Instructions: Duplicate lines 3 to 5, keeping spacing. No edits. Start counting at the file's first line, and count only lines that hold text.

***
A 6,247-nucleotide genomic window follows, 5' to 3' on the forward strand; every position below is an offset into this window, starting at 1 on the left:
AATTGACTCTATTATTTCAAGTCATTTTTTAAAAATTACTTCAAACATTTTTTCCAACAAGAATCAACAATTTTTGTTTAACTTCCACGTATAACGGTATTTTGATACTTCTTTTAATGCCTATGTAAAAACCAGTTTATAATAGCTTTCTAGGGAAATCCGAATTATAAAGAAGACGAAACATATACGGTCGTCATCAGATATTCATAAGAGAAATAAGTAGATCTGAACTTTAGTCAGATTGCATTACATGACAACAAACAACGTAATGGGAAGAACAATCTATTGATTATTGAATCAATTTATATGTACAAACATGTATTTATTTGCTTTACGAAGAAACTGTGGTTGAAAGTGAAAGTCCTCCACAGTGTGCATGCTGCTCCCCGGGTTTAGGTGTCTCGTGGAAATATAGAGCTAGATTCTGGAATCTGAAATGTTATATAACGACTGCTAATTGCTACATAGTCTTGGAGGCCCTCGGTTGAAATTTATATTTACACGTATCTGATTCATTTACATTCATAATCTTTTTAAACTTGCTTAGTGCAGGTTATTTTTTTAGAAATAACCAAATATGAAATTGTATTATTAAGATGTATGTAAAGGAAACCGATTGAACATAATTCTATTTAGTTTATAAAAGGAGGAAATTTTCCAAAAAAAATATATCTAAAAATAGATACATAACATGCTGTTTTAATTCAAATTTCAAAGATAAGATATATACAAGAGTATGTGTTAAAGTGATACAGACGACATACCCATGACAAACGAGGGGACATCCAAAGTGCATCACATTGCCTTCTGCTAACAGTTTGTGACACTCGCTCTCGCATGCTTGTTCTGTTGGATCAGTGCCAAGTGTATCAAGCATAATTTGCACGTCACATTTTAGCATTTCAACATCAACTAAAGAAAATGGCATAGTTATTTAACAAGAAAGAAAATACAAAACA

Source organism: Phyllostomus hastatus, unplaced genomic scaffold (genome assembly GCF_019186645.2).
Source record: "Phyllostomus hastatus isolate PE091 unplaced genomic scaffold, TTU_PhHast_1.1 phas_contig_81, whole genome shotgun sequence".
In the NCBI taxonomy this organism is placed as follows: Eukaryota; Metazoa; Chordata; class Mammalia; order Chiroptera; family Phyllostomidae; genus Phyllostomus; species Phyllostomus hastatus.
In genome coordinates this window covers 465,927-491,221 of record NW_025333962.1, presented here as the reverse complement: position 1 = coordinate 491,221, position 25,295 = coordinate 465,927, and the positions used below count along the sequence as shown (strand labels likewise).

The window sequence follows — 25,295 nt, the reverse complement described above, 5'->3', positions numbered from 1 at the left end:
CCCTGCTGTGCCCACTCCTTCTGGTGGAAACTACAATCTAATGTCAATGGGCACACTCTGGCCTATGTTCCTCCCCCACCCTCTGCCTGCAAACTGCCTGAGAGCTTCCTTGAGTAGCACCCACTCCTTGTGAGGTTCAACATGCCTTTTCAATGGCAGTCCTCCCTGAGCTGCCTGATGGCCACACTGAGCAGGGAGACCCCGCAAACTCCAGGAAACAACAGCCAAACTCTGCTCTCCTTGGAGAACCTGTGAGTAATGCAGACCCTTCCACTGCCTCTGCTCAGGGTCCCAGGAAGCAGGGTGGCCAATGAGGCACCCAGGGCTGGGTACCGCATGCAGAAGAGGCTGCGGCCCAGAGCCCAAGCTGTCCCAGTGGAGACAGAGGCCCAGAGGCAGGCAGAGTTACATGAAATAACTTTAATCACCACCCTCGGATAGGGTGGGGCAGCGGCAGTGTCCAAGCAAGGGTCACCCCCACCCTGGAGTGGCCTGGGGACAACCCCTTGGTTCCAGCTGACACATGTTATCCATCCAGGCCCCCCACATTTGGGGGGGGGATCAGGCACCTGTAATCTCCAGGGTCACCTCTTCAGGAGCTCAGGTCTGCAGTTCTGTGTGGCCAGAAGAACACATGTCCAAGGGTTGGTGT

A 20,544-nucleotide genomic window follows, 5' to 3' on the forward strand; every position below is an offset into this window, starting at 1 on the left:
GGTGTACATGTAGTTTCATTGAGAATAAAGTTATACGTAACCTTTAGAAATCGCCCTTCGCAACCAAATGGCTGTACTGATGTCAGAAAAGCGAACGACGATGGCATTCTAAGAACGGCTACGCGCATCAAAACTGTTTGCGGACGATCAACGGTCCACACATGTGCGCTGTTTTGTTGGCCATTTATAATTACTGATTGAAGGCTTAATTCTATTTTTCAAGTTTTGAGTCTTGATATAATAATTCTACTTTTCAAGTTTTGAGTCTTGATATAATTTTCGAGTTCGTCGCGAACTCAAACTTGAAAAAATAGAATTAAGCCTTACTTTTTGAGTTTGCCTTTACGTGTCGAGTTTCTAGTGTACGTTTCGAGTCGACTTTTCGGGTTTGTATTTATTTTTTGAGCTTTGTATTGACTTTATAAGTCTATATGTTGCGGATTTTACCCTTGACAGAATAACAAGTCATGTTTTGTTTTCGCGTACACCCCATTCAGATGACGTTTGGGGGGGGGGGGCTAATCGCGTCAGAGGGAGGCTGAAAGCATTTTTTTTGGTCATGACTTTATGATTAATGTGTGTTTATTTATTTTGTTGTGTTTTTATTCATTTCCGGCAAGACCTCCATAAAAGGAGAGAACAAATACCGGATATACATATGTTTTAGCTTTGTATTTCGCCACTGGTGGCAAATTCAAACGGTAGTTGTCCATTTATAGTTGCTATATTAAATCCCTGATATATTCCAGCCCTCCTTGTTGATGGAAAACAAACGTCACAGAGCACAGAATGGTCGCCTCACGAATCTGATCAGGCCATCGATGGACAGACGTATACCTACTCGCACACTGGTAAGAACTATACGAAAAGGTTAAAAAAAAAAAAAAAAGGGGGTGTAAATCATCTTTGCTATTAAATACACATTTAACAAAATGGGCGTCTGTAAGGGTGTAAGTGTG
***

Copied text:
Source organism: Phyllostomus hastatus, unplaced genomic scaffold (genome assembly GCF_019186645.2).
Source record: "Phyllostomus hastatus isolate PE091 unplaced genomic scaffold, TTU_PhHast_1.1 phas_contig_81, whole genome shotgun sequence".
In the NCBI taxonomy this organism is placed as follows: Eukaryota; Metazoa; Chordata; class Mammalia; order Chiroptera; family Phyllostomidae; genus Phyllostomus; species Phyllostomus hastatus.